Yes, it takes a gun to make the violence a reality, and that’s why I agree that the US needs some kind of gun control (or, a ‘well regulated militia’ if you must have a gun in your home, that is, some requirement to actually be trained with it and be carefully observed). But there are places with lots of guns that do not have NEARLY the problem of mass killing that you have in the US.

    • https://twitter.com/#!/JasonAntrosio Jason Antrosio

      Hi Greg, I don’t think you are wrong, but I think the numbers you cite are misleading. Yes, there are lots of guns in Australia, but nowhere near the number in the U.S. The U.S. is an enormous historical outlier both in the number of guns and the kind of guns. Moreover, as Hemenway writes (referenced in the post above), we are not an outlier in terms of the levels of violence, just the guns involved. I don’t even think we are an outlier in terms of attempted attacks on school-children, but again, we have lots and lots of semi-automatic weaponry.

      I suspect it makes a difference that you arrived in Australia after the initial gun buyback was accomplished. There were many skeptics in Australia, Britain, and South Africa, but in each of those cases gun control has been able to do more than what the skeptics feared.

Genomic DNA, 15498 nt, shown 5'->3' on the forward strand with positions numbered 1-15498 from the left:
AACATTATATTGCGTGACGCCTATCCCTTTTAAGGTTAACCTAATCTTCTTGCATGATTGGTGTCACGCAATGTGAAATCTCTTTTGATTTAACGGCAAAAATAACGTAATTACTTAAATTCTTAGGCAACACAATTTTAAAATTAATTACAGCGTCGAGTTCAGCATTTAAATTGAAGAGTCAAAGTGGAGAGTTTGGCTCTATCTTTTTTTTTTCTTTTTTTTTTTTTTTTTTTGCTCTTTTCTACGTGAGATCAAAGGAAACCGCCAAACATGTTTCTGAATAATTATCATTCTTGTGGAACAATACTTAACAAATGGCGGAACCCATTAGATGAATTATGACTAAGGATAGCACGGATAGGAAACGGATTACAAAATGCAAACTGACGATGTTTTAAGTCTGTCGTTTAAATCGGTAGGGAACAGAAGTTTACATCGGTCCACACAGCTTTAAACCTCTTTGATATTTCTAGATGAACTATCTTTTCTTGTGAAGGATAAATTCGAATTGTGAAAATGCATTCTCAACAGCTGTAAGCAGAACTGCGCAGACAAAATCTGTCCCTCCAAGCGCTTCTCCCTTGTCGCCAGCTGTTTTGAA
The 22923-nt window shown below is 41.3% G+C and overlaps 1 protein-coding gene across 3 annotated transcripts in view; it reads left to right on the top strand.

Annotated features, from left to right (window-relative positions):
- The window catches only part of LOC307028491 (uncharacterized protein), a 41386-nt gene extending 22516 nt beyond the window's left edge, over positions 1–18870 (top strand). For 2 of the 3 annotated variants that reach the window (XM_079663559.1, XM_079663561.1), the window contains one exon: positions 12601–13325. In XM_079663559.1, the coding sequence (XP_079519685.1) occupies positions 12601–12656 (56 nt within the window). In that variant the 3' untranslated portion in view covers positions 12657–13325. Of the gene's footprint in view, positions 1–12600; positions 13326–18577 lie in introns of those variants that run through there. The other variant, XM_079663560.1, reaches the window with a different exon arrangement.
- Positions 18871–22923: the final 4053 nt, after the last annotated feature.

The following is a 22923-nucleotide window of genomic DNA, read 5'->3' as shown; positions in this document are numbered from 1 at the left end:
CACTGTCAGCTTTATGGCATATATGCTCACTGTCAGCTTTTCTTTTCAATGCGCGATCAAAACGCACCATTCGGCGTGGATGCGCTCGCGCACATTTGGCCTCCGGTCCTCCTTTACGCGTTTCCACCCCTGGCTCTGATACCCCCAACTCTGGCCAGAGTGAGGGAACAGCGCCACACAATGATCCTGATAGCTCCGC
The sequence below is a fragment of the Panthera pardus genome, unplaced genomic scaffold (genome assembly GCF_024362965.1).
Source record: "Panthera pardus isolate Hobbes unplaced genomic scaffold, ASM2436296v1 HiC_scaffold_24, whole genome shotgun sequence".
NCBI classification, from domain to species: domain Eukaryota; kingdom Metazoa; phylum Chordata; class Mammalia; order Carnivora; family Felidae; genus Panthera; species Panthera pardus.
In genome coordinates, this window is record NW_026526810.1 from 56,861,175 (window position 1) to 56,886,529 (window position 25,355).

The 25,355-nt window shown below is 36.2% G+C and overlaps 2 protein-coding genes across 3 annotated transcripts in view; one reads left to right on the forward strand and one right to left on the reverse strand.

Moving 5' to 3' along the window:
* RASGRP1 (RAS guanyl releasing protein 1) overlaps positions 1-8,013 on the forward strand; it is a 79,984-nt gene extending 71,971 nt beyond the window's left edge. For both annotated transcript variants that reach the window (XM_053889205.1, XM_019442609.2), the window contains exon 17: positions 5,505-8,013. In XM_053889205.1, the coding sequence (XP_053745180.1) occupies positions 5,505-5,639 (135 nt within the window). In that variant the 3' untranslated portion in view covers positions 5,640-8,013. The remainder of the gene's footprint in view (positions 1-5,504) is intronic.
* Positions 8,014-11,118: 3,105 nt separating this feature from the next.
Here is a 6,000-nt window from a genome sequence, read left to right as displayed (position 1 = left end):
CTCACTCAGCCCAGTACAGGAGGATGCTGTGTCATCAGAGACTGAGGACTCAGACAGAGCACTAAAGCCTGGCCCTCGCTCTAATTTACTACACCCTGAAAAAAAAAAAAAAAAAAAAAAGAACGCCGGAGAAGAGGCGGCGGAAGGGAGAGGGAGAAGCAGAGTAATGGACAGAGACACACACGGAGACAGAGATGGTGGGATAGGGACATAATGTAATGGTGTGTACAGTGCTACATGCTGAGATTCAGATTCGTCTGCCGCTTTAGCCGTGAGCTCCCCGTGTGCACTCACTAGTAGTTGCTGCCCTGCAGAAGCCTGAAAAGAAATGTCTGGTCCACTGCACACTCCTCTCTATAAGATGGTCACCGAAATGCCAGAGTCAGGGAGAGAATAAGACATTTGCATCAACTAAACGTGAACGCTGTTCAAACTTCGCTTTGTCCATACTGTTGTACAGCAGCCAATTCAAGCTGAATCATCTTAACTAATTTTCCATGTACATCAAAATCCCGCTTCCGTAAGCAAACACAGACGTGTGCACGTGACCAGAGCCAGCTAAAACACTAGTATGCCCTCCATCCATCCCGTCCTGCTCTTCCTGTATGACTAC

This is not to say that we don’t need to also address issues of universal healthcare, income and wealth inequalities, ongoing racism…

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  • Paul Moore

    An excellent post, Jason! I’m sick and tired of hearing people say that it isn’t easy. Of course it’s easy. Simply pass a new law banning the sale of guns (all guns!) and enforce it. Isn’t that was laws are all about … enforcement? So why the delay? Why the discussions? Why the stalling? I really don’t understand what these people are playing at. I really don’t understand the hesitation.

    • https://twitter.com/#!/JasonAntrosio Jason Antrosio

      Hi Paul, thank you. There are certainly glimmers of hope that this time (crazy that has to be said, but anyway) things are different, that people are moving more quickly and there might be legislative action. However, I am simultaneously hopeful and skeptical. Nate Silver’s analysis, Party Identity in a Gun Cabinet, reveals how the partisan divide on gun ownership has grown much wider. The Republicans in the House simply have little to lose from voting no, as it probably would not damage their chances in their districts.

  • http://twitter.com/bmumford1 Brian Mumford

    I respectfully disagree with the author and the person who
    recommended this article. The person is
    right about Republicans overcomplicating things to stall legislation, but
    Democrats do that too. The truth is that
    sometimes issues ARE complicated, and when both parties cry wolf, it causes us